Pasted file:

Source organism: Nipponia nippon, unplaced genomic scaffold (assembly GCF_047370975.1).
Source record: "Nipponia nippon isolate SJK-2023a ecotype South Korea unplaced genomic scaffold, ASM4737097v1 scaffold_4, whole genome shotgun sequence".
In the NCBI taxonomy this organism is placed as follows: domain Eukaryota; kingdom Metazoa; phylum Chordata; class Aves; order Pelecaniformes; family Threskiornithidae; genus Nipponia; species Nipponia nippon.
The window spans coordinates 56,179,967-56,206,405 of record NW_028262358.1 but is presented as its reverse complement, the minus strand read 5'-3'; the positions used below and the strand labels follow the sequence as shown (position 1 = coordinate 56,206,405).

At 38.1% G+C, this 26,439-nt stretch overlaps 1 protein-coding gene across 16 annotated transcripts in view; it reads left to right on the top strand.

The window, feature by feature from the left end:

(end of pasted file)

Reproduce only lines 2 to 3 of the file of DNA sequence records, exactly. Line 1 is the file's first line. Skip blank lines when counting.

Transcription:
Source record: "Nipponia nippon isolate SJK-2023a ecotype South Korea unplaced genomic scaffold, ASM4737097v1 scaffold_4, whole genome shotgun sequence".
In the NCBI taxonomy this organism is placed as follows: domain Eukaryota; kingdom Metazoa; phylum Chordata; class Aves; order Pelecaniformes; family Threskiornithidae; genus Nipponia; species Nipponia nippon.